Durham Rescue Mission serves thousands on Christmas Eve
Posted December 24, 2012
Durham, N.C. — The Durham Rescue Mission transformed into Christmas headquarters Monday as volunteers served meals and shared a little holiday cheer with needy residents who began lining up hours before the annual event.
About 500 volunteers gathered overnight to prepare more than 150 turkeys and arrange donated toys, bags of clothes and groceries for a Christmas Eve giveaway that has become an integral part of the holidays.
The mission served 3,262 meals and handed out 5,346 toys, 4,000 articles of warm clothing and 1,500 bags of groceries.
“The Christmas event is where we like to reach out to the community and give back and give children toys,” mission staffer Tony Gooch said. “Not every child gets a toy for Christmas, so we want to meet that need and put a smile on their face.”
The day is extra special for Gooch because he says as a dad, he feels the joy that the children experience when they unwrap a new toy.
“That’s what it is for us, just seeing this kids smile because most likely they wouldn’t have gotten any toys. So the atmosphere is just wonderful,” he said.
The work is a labor of love for mission founder Ernie Mills, who will spend a marathon 48 hours serving the needy – there’s a breakfast for the homeless on Christams Day – before celebrating the holiday with his own family.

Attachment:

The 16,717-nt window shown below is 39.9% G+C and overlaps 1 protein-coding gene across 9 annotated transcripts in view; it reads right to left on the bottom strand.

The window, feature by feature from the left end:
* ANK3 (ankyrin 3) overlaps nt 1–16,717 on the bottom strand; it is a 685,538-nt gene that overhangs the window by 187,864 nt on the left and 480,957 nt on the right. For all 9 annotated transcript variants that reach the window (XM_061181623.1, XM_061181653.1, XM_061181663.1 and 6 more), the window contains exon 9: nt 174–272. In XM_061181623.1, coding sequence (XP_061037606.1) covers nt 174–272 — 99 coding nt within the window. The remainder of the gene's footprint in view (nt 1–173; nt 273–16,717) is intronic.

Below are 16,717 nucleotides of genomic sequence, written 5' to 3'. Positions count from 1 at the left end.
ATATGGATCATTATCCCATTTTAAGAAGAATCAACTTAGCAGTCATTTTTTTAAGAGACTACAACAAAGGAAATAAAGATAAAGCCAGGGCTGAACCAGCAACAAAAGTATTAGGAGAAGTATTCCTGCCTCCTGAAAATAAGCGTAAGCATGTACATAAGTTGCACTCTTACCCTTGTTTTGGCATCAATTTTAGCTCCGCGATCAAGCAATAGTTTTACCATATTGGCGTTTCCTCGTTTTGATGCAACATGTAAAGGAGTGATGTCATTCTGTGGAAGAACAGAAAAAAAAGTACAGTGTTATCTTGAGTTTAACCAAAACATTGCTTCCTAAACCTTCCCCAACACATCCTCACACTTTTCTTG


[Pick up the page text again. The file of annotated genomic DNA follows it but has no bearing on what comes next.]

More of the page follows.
“It’s just a joy here,” Mills said. “The purpose of us being here is just to meet the needs of those coming our way.”
The Christmas meal is one of four events hosted by the faith-based mission each year that draws hundreds of homeless and working poor seeking food, groceries and free clothing. The other events are held at Easter, Thanksgiving and the start of the school year.
"Our first Christmas was 12 individuals," Mills, who opened the mission with his wife, Gail, in 1974. "We've grown quite a bit since then."
The economic downturn has changed the profile of people served by the giveaways, Mills said. In the past few years, he's seen more people who were once solidly in the middle class, then lost their jobs, their homes and their ability to provide Christmas for their families.
"They have nothing, and they come here to get their Christmas," he said. "It's just heartbreaking."
The mission also ministers to the needs of people who are struggling with substance addiction.
"The stories that keep me going, though, are those that come, turn their lives around and become productive citizens," Mills said.
Next year’s Christmas Eve dinner will mark a significant milestone because it will be served indoors in the mission’s new Center For Hope, a multimillion-dollar facility that should be completed in 2013. The facility will have 88 beds, a dining room, classrooms and a counseling office.
“My wife and I started the mission 38 years ago. We never built anything new,” Mills said. “It’s going to be so nice.”